Trade Minister Tim Groser says the United States is yet to present an acceptable offer on access to its dairy markets in the TransPacific Partnership (TPP) trade talks.
Mr Groser attending a meeting of APEC trade ministers to the Russian city of Kazan, viewed as critical to the chances of a final deal this year.
Despite two years of formal negotiations, he says, the US is yet to produce anything of substance on the dairy market, the biggest prize for New Zealand in the TPP.
"We are not going to sign up to a deal that doesn't improve the export position of our principal exports," he says. "We will wait and play our cards in the endgame."
The US wants a deal which fast-tracks new drugs in return for longer patents, and stiffer copyright protections for its creative industries in TPP countries.
Former trade negotiator Stephen Jacobi says the US must address dairy market access first and cannot hope that TPP participants will engage on other aspects unless this problem is resolved.
Last year, TPP leaders at APEC in Honolulu targeted a deal by the end of 2012 and Mr Jacobi says the meeting in Kazan will be critical in determining whether that's achievable.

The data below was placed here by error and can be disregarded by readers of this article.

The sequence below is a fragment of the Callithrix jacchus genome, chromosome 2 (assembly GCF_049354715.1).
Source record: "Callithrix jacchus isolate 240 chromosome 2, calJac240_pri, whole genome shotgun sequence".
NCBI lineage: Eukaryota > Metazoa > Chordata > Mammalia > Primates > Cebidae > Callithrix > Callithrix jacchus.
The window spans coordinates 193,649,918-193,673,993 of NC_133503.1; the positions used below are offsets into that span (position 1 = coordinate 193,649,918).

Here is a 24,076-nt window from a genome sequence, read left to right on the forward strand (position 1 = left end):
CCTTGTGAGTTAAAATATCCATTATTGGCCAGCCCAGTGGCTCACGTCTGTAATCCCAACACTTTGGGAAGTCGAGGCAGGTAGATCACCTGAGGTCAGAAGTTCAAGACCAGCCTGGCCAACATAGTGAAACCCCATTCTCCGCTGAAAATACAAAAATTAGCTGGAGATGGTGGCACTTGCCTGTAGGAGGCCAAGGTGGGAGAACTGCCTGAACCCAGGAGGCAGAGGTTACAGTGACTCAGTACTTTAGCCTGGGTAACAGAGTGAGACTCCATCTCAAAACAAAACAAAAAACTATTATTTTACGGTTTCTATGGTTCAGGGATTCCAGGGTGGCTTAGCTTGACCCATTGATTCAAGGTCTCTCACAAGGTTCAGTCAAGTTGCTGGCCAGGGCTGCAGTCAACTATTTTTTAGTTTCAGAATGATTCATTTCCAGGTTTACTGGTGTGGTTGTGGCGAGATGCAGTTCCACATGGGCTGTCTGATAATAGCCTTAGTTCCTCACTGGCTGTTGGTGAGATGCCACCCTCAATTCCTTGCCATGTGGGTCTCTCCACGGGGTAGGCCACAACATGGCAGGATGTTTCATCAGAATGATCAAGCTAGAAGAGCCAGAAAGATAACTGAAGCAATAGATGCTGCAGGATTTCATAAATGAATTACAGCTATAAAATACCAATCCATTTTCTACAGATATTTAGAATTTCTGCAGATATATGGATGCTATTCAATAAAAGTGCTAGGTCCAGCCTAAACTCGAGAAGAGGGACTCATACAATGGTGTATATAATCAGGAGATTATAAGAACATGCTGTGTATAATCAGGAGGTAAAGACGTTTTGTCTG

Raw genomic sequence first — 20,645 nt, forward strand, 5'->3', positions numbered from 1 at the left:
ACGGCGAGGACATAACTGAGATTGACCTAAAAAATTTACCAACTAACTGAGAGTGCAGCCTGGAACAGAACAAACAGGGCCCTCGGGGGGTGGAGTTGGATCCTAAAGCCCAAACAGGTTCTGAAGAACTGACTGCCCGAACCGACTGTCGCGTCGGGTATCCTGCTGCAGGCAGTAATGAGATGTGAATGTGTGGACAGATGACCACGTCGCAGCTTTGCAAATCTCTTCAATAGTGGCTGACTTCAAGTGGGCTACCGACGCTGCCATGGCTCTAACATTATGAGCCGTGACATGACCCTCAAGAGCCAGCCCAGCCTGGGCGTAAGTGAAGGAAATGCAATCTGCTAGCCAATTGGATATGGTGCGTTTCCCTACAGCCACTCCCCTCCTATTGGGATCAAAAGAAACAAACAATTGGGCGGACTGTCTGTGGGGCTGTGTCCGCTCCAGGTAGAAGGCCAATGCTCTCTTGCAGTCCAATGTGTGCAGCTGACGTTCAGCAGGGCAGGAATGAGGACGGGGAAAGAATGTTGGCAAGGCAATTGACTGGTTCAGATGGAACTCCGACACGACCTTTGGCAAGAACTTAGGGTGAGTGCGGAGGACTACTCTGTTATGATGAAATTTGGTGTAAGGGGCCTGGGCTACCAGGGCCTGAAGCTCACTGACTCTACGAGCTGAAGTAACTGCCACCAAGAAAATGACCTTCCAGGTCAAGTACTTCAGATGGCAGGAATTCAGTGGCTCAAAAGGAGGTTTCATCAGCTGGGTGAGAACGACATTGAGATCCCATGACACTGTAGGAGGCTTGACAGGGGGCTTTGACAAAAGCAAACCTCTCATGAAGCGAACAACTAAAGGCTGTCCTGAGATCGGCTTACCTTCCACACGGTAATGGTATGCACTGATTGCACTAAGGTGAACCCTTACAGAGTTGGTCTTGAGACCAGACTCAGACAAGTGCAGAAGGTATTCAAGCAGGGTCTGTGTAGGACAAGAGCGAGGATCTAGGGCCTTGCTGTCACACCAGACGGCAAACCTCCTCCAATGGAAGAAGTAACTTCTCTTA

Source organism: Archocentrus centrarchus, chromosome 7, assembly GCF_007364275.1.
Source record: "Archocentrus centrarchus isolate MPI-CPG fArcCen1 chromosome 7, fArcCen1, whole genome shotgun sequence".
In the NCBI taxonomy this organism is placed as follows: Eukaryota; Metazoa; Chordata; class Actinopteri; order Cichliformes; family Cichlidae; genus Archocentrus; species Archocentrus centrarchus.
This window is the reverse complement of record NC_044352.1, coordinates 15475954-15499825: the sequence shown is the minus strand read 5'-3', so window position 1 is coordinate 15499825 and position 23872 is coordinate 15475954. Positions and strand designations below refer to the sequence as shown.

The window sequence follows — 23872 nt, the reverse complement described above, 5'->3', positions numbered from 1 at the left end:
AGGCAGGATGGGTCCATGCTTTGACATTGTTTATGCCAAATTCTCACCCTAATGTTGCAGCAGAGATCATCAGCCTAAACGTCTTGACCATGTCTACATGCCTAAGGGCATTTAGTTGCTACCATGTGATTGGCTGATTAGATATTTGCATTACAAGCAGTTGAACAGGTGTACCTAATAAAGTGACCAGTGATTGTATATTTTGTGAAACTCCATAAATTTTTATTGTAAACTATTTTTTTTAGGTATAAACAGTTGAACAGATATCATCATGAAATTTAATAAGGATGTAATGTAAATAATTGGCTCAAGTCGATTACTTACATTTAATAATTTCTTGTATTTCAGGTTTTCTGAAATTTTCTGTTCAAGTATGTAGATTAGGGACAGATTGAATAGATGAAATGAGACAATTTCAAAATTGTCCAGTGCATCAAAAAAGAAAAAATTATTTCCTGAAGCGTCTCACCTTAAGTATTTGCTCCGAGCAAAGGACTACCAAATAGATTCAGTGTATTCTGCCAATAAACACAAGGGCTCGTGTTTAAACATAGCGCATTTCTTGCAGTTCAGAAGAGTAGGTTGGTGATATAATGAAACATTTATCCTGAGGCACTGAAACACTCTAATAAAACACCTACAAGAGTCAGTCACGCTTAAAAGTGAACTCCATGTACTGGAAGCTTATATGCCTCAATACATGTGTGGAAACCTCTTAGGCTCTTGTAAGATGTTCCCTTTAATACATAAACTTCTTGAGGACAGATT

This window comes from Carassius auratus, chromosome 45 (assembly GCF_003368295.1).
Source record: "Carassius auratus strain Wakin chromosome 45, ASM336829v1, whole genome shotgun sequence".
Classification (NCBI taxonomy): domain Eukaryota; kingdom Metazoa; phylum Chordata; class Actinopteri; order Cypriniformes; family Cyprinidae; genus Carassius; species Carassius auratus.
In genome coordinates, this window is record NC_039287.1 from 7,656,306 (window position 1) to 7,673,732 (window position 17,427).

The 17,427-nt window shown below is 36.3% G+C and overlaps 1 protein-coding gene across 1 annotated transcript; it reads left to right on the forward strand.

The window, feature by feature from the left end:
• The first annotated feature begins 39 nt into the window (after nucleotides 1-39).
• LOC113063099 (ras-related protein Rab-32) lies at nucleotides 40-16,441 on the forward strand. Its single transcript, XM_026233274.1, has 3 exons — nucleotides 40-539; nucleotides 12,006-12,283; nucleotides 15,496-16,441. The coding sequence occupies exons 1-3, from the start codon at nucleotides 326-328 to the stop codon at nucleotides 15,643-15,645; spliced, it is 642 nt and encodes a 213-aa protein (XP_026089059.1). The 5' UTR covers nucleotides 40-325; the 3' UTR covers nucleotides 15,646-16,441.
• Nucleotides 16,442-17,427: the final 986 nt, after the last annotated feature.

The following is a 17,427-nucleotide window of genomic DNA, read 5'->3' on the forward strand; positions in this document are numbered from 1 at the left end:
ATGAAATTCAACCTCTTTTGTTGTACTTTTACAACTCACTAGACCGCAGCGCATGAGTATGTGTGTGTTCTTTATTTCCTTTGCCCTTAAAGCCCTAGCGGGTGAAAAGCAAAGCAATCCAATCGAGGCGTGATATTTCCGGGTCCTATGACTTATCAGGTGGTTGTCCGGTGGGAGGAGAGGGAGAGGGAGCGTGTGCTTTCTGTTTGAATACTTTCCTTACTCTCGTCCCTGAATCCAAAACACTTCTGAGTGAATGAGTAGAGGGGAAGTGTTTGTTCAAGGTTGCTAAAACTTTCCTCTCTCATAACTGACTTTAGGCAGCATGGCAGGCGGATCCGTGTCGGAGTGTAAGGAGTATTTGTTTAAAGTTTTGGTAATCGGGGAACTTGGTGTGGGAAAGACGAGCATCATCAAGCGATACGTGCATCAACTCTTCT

However Mr Groser says many timetables have come and gone, and he is encouraged by the degree of momentum.
"Don't rule out the possibility of a very tough negotiation some time towards the end of this year, early next year."
The US Chamber of Commerce says further delays would risk the TPP stalling indefinitely.
East Asia talks
Meanwhile, Mr Groser says he's hopeful a major new trade negotiation in East Asia will complement, rather than undermine the TPP, New Zealand's number one trade priority.
China, Japan and South Korea recently agreed to begin negotaitions for a free trade deal.
The three East Asian heavyweights are currently on the sidelines of the TPP, although Japan has signalled an interest in joining.
Between them, China, Japan and South Korea, account for 20% of global gross domestic product (GDP) and 19% of exports.
Tim Groser says he's hopeful the talks will complement the nine-country TPP, and believes the two could eventually be joined to form a single free trade area of the Asia Pacific.
He says New Zealand is in a reasonable position should the Eastern Asian giants shun the TPP, with a deal with China signed, talks under way with South Korea, and negotiations with Japan being considered.